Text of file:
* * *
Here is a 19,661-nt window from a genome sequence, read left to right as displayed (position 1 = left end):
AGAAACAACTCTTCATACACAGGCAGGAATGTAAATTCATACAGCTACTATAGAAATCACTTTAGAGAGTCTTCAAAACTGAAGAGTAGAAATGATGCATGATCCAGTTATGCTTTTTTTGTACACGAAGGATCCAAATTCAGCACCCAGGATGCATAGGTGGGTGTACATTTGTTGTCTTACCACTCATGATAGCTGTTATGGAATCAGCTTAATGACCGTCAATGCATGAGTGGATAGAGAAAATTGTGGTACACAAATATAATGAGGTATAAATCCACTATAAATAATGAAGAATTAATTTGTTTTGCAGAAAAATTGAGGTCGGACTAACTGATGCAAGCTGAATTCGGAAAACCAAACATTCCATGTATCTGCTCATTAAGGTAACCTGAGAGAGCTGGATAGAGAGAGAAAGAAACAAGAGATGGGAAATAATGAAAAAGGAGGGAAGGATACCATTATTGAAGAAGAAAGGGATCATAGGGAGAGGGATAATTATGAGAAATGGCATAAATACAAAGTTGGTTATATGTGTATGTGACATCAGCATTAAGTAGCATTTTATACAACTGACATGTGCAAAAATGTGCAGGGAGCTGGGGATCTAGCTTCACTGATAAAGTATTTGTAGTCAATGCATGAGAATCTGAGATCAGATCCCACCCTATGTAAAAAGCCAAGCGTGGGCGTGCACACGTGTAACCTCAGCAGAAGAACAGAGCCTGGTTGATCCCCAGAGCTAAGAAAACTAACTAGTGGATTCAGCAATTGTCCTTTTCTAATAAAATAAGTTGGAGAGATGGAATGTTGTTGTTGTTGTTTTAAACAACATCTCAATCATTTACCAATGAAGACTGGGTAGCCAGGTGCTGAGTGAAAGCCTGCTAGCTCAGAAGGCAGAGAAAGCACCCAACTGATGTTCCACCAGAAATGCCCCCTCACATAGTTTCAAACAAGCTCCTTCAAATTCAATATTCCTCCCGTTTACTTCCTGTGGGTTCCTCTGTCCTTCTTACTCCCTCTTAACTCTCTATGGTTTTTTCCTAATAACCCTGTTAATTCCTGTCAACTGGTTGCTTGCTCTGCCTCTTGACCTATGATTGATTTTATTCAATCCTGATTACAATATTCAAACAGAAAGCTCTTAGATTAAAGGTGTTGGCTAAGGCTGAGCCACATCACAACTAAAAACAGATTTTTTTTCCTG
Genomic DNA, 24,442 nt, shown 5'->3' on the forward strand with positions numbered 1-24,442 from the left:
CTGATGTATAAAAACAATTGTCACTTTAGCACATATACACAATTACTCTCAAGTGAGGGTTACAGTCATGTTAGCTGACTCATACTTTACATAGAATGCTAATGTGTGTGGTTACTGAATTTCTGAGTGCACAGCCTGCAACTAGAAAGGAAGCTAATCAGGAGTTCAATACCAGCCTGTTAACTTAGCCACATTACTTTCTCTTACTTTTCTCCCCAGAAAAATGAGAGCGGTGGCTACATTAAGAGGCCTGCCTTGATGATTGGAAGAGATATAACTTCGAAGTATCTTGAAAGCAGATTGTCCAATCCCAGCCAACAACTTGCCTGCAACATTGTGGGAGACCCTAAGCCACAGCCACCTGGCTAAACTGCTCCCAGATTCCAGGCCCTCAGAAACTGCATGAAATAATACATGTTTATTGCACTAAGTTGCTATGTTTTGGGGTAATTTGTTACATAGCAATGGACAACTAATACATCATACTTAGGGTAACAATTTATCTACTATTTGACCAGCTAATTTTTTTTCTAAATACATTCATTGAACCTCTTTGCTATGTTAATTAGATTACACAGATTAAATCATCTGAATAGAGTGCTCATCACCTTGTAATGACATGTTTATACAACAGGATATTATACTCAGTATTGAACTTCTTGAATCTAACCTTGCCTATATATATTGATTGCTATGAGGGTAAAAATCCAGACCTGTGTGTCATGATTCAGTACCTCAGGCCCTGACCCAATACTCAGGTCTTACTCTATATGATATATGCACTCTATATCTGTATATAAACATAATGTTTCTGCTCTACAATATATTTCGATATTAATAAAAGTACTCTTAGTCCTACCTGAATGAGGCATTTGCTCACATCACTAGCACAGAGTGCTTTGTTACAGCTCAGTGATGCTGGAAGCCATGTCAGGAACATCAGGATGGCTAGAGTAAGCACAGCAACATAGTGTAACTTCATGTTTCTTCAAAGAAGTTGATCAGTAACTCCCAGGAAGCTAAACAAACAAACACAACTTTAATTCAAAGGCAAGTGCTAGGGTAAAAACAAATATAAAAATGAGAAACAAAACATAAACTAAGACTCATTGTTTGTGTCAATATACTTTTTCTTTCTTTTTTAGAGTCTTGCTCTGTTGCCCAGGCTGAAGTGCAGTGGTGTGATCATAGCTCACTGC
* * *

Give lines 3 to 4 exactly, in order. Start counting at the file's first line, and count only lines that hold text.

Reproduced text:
Genomic DNA, 24,442 nt, shown 5'->3' on the forward strand with positions numbered 1-24,442 from the left:
CTGATGTATAAAAACAATTGTCACTTTAGCACATATACACAATTACTCTCAAGTGAGGGTTACAGTCATGTTAGCTGACTCATACTTTACATAGAATGCTAATGTGTGTGGTTACTGAATTTCTGAGTGCACAGCCTGCAACTAGAAAGGAAGCTAATCAGGAGTTCAATACCAGCCTGTTAACTTAGCCACATTACTTTCTCTTACTTTTCTCCCCAGAAAAATGAGAGCGGTGGCTACATTAAGAGGCCTGCCTTGATGATTGGAAGAGATATAACTTCGAAGTATCTTGAAAGCAGATTGTCCAATCCCAGCCAACAACTTGCCTGCAACATTGTGGGAGACCCTAAGCCACAGCCACCTGGCTAAACTGCTCCCAGATTCCAGGCCCTCAGAAACTGCATGAAATAATACATGTTTATTGCACTAAGTTGCTATGTTTTGGGGTAATTTGTTACATAGCAATGGACAACTAATACATCATACTTAGGGTAACAATTTATCTACTATTTGACCAGCTAATTTTTTTTCTAAATACATTCATTGAACCTCTTTGCTATGTTAATTAGATTACACAGATTAAATCATCTGAATAGAGTGCTCATCACCTTGTAATGACATGTTTATACAACAGGATATTATACTCAGTATTGAACTTCTTGAATCTAACCTTGCCTATATATATTGATTGCTATGAGGGTAAAAATCCAGACCTGTGTGTCATGATTCAGTACCTCAGGCCCTGACCCAATACTCAGGTCTTACTCTATATGATATATGCACTCTATATCTGTATATAAACATAATGTTTCTGCTCTACAATATATTTCGATATTAATAAAAGTACTCTTAGTCCTACCTGAATGAGGCATTTGCTCACATCACTAGCACAGAGTGCTTTGTTACAGCTCAGTGATGCTGGAAGCCATGTCAGGAACATCAGGATGGCTAGAGTAAGCACAGCAACATAGTGTAACTTCATGTTTCTTCAAAGAAGTTGATCAGTAACTCCCAGGAAGCTAAACAAACAAACACAACTTTAATTCAAAGGCAAGTGCTAGGGTAAAAACAAATATAAAAATGAGAAACAAAACATAAACTAAGACTCATTGTTTGTGTCAATATACTTTTTCTTTCTTTTTTAGAGTCTTGCTCTGTTGCCCAGGCTGAAGTGCAGTGGTGTGATCATAGCTCACTGC